Motivational Speaker, Simon Sinek, has built a career on guiding organizations and organizational leaders on finding their purpose or “why”. Sinek argues that organizations that can articulate why they do things over what they do or how they do it are far more successful and that they are more appealing to their consumers. While his focus in on corporate structures or businesses, the same principles can apply in education as well.
Many teachers have a very clear understanding of why they are teachers. One might say that they want to make a difference in a child’s life. Some might speak to their content area and to pass along an area of expertise or passion. In my opinion, both of those areas speak to building relationships with students. And, schools or districts can offer why they offer certain programs over another or provide special services like free lunch depending on their demographics.
However, on a smaller scale, when teachers move into leadership roles, the why might feel a bit more difficult to discern. I doubt anyone signed up for administrative roles for losing their summers off and a little bit of a raise. In addition, being a school leader can also a bit disconnected from the students we serve at times, but a school can only be as successful as its leadership team. As with every aspect of an organization, leaders must also articulate their “why” to all of their constituents–faculty, students, and families.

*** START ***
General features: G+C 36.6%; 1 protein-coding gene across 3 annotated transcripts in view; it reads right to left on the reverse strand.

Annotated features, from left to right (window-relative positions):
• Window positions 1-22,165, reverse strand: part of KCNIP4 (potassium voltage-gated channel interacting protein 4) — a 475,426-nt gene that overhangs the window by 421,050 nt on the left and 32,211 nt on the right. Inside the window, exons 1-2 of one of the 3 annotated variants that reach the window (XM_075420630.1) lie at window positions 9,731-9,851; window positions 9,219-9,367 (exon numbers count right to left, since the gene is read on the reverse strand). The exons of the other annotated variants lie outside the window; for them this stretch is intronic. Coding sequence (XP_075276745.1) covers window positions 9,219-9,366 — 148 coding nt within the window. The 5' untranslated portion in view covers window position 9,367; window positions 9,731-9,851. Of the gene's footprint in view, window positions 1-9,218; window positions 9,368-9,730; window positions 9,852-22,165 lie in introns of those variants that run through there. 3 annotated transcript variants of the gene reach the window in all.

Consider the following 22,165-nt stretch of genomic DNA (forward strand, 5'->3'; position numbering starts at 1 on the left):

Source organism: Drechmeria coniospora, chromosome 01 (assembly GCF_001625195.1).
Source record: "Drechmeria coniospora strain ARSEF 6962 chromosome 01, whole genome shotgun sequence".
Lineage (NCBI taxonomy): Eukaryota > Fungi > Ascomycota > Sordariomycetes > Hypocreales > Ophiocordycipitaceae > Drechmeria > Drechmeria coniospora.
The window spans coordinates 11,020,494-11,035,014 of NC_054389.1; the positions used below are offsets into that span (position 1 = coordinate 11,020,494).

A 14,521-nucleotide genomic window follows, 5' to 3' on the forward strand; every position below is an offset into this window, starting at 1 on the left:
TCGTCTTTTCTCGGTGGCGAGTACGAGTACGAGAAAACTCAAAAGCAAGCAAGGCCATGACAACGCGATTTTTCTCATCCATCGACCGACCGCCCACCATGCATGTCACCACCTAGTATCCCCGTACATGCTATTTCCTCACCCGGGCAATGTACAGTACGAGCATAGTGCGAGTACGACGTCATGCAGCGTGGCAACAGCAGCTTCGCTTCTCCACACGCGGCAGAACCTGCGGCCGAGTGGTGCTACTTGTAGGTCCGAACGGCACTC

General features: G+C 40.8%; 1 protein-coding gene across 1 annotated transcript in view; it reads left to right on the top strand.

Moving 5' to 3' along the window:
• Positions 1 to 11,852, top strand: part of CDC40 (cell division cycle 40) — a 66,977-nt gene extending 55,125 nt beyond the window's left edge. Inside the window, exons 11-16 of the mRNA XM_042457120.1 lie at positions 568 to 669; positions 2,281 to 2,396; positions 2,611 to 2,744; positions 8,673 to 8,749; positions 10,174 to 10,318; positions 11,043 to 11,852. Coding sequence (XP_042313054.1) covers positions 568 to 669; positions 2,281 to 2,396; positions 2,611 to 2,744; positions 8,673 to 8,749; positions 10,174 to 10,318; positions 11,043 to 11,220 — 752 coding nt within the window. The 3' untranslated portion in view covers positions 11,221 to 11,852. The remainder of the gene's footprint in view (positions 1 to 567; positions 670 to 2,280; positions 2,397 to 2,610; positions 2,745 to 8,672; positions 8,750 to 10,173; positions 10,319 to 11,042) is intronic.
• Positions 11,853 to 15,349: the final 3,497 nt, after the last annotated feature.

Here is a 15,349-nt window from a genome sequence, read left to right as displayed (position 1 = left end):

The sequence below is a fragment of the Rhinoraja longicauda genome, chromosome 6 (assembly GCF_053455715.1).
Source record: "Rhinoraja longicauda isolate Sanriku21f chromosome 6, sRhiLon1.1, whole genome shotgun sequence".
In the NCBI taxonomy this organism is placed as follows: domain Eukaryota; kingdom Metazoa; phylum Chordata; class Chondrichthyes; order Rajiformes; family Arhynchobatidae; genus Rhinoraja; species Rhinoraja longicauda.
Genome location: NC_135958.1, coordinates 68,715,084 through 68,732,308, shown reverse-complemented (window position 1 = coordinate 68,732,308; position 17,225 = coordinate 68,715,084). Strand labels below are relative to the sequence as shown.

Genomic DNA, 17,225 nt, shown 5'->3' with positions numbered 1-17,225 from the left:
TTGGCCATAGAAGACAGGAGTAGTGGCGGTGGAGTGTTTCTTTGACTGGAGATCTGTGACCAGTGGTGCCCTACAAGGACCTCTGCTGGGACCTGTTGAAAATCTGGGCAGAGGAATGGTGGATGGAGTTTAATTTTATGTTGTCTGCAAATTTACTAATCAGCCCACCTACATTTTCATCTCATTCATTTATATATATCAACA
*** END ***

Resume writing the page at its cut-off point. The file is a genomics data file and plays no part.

Here are a few of my whys for transitioning and continuing to serve in leadership roles within schools:
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